This is known as the Christman Bridge and was built in 1895 on the rare Childs truss plane. The Childs truss is very like the basic multiple king- and queen-post trusses in that it employs the triangular form with the diagonal members in compression and the vertical members are the tension members. However, the Childs truss features iron rods which are used as counterbraces. The truss takes its name from Horace Childs of Henniker, New Hampshire who patented it in 1846. Mr. Childs was a master carpenter and worked for his relative, Col. Stephan Long, who patented the Long bridge truss in 1830. Mr. Childs and his brothers acted as Col. Long's agents both selling and erecting the Long truss bridges. There is no record of any Childs truss bridge being built by Mr. Childs or anyone else until Evrett E. Sherman built one in 1874 in Delaware County, Ohio. Mr. Sherman moved to Preble County, Ohio in the wake of the great storm of 1886 and began building Childs truss covered bridges to replace the bridges that were lost in the storm.

The Christman Bridge was built, as stated above, in 1895, a rather late year for covered bridge building in Ohio. This is proof of how highly regarded Mr. Sherman's work was by the county officials. The Christman Bridge is an 11-panel Childs truss, 100 long overall with a clear span of 8'. The roadway width is 15' and the overall width is 18'10". The vertical clearance is 12'5". Originally, the bridge was roofed with red cedar shingles which have a life expectancy of 30 to 50 years, and according to Seth S. Schlotterbeck, former Preble County Maintenance Engineer, the roof was surely replaced before World War II. In 1961, this replacement was in turn replaced by aluminum raised-seam roofing laid right on top of the old wood shingles. Stone for the abutments came from a nearby quarry. This was blue limestone with lime and sand mortar. Where necessary, the abutments have been "pointed-up" with air-emplaced sand-cement. The bridge was originally painted white as the original specifications called for three coats of white lead and linseed oil. 'Some Preble County covered bridges were painted in 1910, but it is not known if this bridge was one of them. It was painted in the 1930s by the WPA and again in 1961 by the county. In the 1920 most of the pine floor beams of Sherman's Preble County covered bridges had been replaced with oak and during World War 11 it was necessary to double all these floor beams with more oak beams to carry the weight of heavier trucks. Some of these floor beam additions were new and some were oak beams salvaged from bridges that had been removed. On all of Sherman's Preble County covered bridges, the floor beams were suspended from the lower chords on 3/4" to 1" iron stirrups which later proved inadequate and these stirrups were replaced in the 1920's by 2" iron stirrups.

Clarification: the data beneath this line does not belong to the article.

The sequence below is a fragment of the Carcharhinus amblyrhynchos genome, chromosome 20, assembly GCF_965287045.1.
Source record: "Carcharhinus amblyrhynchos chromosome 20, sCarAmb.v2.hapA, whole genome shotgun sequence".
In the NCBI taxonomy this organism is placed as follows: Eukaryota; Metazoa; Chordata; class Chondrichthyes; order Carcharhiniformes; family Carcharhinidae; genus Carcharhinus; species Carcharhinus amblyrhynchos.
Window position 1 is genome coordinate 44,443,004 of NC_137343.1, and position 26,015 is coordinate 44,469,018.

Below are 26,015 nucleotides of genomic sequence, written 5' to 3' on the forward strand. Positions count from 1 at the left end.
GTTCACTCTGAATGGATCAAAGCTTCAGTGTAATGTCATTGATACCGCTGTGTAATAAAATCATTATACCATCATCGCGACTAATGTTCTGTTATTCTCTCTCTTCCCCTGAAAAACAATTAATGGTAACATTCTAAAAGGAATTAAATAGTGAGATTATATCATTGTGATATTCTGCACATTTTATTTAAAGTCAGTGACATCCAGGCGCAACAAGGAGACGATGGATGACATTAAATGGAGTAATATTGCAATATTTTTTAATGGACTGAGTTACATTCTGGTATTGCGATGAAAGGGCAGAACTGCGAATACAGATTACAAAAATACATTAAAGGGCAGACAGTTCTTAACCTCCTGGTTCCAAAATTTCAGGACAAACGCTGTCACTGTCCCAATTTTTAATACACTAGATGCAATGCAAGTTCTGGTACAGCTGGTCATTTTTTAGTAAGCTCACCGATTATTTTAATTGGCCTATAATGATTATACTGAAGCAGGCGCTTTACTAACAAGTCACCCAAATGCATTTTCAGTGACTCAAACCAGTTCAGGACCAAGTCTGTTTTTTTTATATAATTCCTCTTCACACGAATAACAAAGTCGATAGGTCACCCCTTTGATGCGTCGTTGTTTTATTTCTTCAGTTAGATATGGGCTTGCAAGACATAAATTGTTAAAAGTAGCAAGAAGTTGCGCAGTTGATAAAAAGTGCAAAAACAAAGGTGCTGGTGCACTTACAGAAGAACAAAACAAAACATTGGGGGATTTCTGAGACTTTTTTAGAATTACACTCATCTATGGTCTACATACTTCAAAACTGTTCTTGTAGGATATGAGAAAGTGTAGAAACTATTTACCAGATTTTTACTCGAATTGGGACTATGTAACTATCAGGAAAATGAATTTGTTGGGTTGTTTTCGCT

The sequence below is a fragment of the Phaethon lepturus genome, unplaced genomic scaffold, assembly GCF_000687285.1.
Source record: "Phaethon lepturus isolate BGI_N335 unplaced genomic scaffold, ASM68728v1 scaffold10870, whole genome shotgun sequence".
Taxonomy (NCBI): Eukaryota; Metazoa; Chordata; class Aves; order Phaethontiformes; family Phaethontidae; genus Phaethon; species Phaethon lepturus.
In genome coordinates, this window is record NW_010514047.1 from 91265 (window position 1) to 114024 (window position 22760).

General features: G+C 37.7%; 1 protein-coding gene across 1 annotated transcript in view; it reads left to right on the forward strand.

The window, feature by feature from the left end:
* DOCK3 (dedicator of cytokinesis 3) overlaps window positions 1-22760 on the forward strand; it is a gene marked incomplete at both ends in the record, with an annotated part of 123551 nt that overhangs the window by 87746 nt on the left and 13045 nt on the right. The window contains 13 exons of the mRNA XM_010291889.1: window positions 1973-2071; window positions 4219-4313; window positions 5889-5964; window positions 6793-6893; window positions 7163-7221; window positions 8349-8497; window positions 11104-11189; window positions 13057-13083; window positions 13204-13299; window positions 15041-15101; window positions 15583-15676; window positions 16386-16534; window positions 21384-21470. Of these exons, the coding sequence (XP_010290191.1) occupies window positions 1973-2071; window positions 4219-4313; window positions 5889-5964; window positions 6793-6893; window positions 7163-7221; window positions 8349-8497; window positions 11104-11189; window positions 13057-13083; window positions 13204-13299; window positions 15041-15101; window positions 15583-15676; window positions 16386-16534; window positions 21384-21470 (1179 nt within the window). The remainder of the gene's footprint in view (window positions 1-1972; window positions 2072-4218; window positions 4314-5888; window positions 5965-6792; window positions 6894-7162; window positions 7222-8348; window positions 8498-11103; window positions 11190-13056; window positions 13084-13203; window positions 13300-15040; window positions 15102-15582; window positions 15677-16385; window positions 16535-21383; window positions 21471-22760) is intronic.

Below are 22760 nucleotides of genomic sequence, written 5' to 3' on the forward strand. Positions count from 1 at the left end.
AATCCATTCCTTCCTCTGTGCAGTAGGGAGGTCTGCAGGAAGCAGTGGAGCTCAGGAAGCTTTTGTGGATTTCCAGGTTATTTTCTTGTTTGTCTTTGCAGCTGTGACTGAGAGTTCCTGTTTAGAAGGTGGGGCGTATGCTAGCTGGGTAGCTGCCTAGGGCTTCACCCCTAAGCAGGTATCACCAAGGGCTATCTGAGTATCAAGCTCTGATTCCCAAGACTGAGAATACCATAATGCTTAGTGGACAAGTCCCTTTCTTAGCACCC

The flooring in the Christman Bridge is beech, laid crosswise with raised runners the length of the bridge. These runners are not part of the original bridge, but are later additions. The termite-infested lower chords were replaced in 1960/61. The shelter panels called for in the original specifications were removed in the 1904s because they had become a haven for rodents, termites, and trash.

Christman Covered Bridge, Eaton Ohio West portal, looking east (1975)
West portal, looking east (1975)

Christman Covered Bridge, Eaton Ohio East portal, south side, looking northwest (1975)
East portal, south side, looking northwest (1975)